No One Killed Jessica is a really good film, despite the flaws of the second half, and more than the political message (one which is echoed all the time in Bollywood and is even referenced in the film through one of the characters watching Rang De Basanti in the theater) what is really important about the film is that it is a showcase for two really powerful over-30 actresses. So many films claim to be women-centric but are really focused on romance and getting a guy (calling Turning 30), No One Killed Jessica expands the women’s realm into the world at large. This may not have been intended but there was a nice contrast between Meera and Sabrina who go out in the world and the mother of the murderer who only appears behind a veil and whose only words are variations on “return my son to me.” It used to be that devoted mother to the hero was the best a woman over 30 could hope for – today we have Vidya and Rani kicking ass minus any heroes at all.

*And as an aside, much as been made of Vidya’s “dowdy” persona in the film but if you ask me,
filmi Sabrina isn’t dowdy, she is coded gay. Dowdy would have been some drab salwaar suits or something, Vidya is dressed in boxy men’s shirts and denims. I have more to say about this but I’ll save it for another post.


aham said...

I saw the movie yesterday and loved it, yes it could have been better and yes it lacks that punch as a story but its well written with some good dialogues and pretty neat performances, i think its not just a 2+ hr movie but what people have felt for the last decade that has been shown on the screen that touches the audience, there were many scenes where the audience was applauding and even at the end a lot of people applauded, but maybe some people were expecting another Rang De Basanti,which its clearly not,another thing notable is the frequent use of F-word and the middle finger thing, I remember some song in some movie where Arjun Rampal flipped his middle finger was cut by censors and even kutte being beeped in Hindi movies not very long ago(at least on TV), so are they(censors) becoming more liberal with such stuff? looks like it.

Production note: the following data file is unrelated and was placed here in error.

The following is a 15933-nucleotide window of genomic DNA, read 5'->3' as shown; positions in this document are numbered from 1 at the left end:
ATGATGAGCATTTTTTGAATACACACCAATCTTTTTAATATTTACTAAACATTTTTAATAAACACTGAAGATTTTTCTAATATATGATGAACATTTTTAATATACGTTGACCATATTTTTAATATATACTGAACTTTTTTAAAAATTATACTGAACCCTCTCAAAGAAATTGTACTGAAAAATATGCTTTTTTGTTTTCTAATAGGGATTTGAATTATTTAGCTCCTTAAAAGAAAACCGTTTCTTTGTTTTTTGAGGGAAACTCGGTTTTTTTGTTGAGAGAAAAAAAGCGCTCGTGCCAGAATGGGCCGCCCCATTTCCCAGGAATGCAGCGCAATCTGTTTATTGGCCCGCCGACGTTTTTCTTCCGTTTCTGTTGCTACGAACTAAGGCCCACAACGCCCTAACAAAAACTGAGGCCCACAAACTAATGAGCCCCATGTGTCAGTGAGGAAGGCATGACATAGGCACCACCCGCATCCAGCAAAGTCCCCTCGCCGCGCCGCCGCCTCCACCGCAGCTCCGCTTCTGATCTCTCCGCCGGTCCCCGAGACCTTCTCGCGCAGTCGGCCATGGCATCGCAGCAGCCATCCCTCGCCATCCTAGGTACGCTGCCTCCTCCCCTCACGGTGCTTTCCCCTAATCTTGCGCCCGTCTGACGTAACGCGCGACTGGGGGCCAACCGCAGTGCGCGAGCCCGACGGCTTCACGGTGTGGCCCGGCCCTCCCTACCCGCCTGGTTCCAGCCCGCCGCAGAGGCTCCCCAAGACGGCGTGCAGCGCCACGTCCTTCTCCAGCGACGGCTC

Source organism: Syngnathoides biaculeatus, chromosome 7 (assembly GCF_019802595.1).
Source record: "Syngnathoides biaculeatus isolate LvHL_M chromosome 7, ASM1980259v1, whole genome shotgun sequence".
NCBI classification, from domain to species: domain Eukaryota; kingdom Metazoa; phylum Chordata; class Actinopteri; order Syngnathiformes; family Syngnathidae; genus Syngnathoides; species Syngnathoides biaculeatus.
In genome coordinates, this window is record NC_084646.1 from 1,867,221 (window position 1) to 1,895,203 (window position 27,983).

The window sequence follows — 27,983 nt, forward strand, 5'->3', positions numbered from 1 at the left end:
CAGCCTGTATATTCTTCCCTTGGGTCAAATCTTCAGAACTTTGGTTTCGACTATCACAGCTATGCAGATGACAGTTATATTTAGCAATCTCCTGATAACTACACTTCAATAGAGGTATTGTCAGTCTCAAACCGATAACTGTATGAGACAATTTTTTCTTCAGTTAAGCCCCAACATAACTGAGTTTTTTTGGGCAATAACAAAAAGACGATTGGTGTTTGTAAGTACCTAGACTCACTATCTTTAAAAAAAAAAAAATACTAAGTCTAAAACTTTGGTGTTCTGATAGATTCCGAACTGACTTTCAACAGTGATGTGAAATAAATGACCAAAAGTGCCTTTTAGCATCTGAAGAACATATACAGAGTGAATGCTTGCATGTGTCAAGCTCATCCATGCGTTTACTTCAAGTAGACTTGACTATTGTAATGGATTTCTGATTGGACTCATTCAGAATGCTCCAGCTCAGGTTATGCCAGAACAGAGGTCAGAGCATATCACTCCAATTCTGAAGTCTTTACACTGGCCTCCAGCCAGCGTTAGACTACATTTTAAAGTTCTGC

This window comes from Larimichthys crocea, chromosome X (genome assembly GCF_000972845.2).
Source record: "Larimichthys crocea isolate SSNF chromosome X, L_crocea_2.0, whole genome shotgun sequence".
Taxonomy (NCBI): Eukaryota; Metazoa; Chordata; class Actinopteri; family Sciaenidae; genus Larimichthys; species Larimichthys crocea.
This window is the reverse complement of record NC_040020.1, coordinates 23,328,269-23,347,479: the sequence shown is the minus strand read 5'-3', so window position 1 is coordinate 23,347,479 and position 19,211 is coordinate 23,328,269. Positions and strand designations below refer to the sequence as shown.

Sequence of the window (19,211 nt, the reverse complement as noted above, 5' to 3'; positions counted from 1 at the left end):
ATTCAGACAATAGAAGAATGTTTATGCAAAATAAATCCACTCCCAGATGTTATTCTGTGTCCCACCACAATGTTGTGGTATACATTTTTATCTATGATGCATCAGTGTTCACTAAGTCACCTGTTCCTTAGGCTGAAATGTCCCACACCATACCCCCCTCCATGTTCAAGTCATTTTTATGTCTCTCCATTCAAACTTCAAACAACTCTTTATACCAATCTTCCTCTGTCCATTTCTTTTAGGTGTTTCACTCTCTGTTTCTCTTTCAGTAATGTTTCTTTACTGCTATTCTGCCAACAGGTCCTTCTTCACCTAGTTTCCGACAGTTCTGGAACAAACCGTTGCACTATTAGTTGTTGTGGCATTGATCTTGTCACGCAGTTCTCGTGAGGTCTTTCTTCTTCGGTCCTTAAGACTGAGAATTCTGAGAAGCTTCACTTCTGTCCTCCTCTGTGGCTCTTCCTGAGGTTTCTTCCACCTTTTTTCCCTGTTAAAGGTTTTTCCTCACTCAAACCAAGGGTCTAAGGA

Filmi Girl said...

@aham Thanks for the comment! I agree 100% with what you are saying and while the montages were not good storytelling, I did get a emotional seeing all those people marching in the street.

batulm said...

I'm keen on seeing the film, mainly for the 2 performances. Particularly after I saw Rani Mukherjee and Vidya Balan on the Karan Johar show yesterday. They were all giggly and foolish, but also sensible. So ...

Rathchakra said...

Loved the film and the performances overall, save for Rani. Yes, I said it, she is over-the-top, the cursing seems forced, her English dialog delivery is absolutely cringe-worthy, the smoking bit was unintentionally juvenile, and she just cannot shed her filmi-ness. Not that there is anything wrong with that. She, to me was the weakest in this otherwise finely acted movie (the politician father was so wonderful in his restraint, you could see his world slowly falling apart around him, his bottled up angst for the stupid actions of his son). The scene where the murderer's parents visit the victim's parents describes the entire social-political-economical atmosphere in a minute or two.

On another note, I understand the casting of Rani and her star-power and kudos to her for taking on this role, but for the reasons stated above, she comes off as "trying too hard". Vidya on the other hand was effortless.

Himanshu Desai said...

Just Watch "Aamir" Its Mind Blowing.It has Srtiking Resemblance With Cavite..But The Fact Is The Story Of Aamir Was Written Much Before Cavite Released..Its Just That Anurag Got Busy With Gulaal And No Smoking After That.:)